Small Hydro Energy
Wind Energy Technology
Societies have taken advantage of wind power for thousands of years. The first known use was in 5000 BC when people used sails to navigate the Nile River. Persians had already been using windmills for 400 years by 900 AD in order to pump water and grind grain. Windmills may have even been developed in China before 1 AD, but the earliest written documentation comes from 1219. Cretans were using "literally hundreds of sail-rotor windmills to pump water for crops and livestock".
The Dutch were responsible for many refinements of the windmill, primarily for pumping excess water off land that was flooded. As early as 1390, they had connected the mill to "a multi-story tower, with separate floors devoted to grinding grain, removing chaff, storing grain, and (on the bottom) living quarters for the windsmith and his family." Its popularity spread to the point that there were 10,000 windmills in England. But perfecting the windmill's efficiency to the point that it "had all the major features recognized by modern designers as being crucial to the performance of modern wind turbine blades" took almost 500 years. By then, applications ranged from saw-milling timber to processing spices, tobacco, cocoa, paints, and dyes.
The windmill was further refined in the late 19th century in the US; some designs from that period are still in use today. Heavy, inefficient wooden blades were replaced by lighter, faster steel blades around 1870. Over the next century, more than six million small windmills were erected in the US in order to aid in watering livestock and supplying homes with water during the development of the West. The first large windmill to produce electricity was the "American multi-blade design," built in 1888. Its 12-kilowatt capabilities were later superseded by modern 70-100 kilowatt wind turbines.
Physics of Wind turbines
For all wind turbines, wind power is proportional to wind speed cubed. Wind energy is the kinetic energy of the moving air. The kinetic energy of a mass m with the velocity v is
The air mass m can be determined from the air density ρ and the air volume V according to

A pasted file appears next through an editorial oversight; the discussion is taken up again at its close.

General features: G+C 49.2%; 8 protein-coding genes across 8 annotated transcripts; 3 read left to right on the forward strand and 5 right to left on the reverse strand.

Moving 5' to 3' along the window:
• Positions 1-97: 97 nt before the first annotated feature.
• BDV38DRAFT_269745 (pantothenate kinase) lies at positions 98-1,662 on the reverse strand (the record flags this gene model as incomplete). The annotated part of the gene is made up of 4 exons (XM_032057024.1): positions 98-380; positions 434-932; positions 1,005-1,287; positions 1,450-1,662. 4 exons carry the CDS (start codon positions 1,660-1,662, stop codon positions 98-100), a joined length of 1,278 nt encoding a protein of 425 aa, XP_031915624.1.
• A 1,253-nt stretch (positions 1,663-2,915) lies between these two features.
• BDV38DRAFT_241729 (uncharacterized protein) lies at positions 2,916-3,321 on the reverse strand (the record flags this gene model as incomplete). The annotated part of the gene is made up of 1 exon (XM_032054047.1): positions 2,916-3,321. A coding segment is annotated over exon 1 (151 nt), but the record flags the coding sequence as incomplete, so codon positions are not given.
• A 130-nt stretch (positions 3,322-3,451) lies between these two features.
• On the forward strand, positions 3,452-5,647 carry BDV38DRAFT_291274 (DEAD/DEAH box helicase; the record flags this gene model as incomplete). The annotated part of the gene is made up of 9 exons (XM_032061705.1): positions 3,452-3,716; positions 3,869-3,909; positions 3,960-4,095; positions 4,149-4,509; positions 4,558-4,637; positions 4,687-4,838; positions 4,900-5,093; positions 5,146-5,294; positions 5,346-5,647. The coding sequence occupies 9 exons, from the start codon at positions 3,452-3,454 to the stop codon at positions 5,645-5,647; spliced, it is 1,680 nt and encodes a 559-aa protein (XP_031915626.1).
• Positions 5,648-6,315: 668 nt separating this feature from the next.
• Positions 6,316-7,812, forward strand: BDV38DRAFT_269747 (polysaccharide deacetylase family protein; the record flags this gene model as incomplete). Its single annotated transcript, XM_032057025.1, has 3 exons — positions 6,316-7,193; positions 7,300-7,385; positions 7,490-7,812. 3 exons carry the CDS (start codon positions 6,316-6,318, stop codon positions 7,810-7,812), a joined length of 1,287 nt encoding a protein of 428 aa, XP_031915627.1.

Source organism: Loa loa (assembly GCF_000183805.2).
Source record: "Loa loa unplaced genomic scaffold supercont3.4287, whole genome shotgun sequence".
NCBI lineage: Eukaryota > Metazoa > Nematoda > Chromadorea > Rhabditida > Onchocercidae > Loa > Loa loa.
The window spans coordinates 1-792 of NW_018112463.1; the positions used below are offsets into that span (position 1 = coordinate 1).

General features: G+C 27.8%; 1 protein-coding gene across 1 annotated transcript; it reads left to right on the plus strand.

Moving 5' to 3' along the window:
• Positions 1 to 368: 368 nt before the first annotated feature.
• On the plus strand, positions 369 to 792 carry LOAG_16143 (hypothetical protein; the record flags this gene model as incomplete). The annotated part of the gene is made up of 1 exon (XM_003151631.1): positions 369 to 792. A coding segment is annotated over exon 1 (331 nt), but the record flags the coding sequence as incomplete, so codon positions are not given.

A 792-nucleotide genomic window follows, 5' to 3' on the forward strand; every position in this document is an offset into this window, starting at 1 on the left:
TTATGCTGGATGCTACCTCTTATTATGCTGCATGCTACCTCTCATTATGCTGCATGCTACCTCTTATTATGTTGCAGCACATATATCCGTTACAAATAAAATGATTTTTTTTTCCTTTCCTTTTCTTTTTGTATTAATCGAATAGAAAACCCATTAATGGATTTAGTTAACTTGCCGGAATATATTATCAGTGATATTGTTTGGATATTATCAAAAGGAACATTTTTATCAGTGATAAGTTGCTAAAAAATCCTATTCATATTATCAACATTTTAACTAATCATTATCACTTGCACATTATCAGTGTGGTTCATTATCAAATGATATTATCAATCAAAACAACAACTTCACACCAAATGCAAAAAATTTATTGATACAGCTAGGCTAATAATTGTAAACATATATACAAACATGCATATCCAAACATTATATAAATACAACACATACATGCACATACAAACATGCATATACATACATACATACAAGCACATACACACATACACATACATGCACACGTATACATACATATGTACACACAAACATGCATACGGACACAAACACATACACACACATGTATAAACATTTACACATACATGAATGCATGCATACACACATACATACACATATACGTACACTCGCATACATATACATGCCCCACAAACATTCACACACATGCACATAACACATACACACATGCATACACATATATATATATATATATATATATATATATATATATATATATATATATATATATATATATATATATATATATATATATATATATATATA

Power is energy divided by time. In small time, Δt, in which the air particles travel a distance s = v Δt to flow through. We multiply the distance with the rotor area of the wind turbine, A, resulting in a volume of
which drives the wind turbine for the small period of time. Then the wind power is given as
The wind power increases with the cube of the wind speed. In other words: doubling the wind speed gives eight times the wind power. Therefore, the selection of a "windy" location is very important for a wind turbine.The effective usable wind power is less than indicated by the above equation. The wind speed behind the wind turbine cannot be zero, since no air could follow. Therefore, only a part of the kinetic energy can be extracted. Consider the following picture:
The wind speed before the wind turbine is larger than after. Because the mass flow must be continuous, the area A
2 after the wind turbine is bigger than the area A
1 before. The effective power is the difference between the two wind powers:
If the difference of both speeds is zero, it will have no net efficiency. If the difference is too big, the air flow through the rotor is hindered too much. The power coefficient c
p characterizes the relative drawing power:
To derive the above equation, the following was assumed: A1v1 = A2v2 = A (v1+v2) / 2. It is designate the ratio v2/v1 on the right side of the equation with x. To find the value of x that gives the maximum value of CP, we take the derivative with respect to x and set it equal to zero. This gives a maximum when x = 1/3. Maximum drawing power is then obtained for v2 = v1 / 3, and the ideal power coefficient is given by
TYPES OF WIND TURBINE
There are two types of wind turbines. One is Vertical axis wind turbines and the other is horizontal axis wind turbines. We know that there is enough wind globally to satisfy much, or even most, of humanity’s energy requirements – if it could be harvested effectively and on a large enough scale.
Vertical Axis Wind Turbines
Vertical axis wind turbines (VAWTs), which may be as efficient as current horizontal axis systems, might be practical, simpler and significantly cheaper to build and maintain than horizontal axis wind turbines(HAWTs). They also have other inherent advantages, such as they are always facing the wind, which might make them a significant player in our quest for cheaper, cleaner renewable sources of electricity. VAWTs might even be critical in mitigating grid interconnect stability and reliability issues currently facing electricity producers and suppliers. Additionally, cheap VAWT’s may provide an alternative to the rain forest destruction for the growing of bio-fuel crops.
Vertical axis wind turbines (VAWTs) in addition to being simpler and cheaper to build have the following advantages:
- They are always facing the wind – no need for steering into the wind.
- Have greater surface area for energy capture – can be many times greater.
- Are more efficient in gusty winds – already facing the gust
- Can be installed in more locations – on roofs, along highways, in parking lots.
- Do not kill birds and wild – life – slow moving and highly visible.
- Can be scaled more easily – from milliwatts to megawatts.
- Can be significantly less expensive to build – are inherently simpler.
- Can have low maintenance downtime – mechanisms at or near ground level
- Produce less noise – low speed means less noise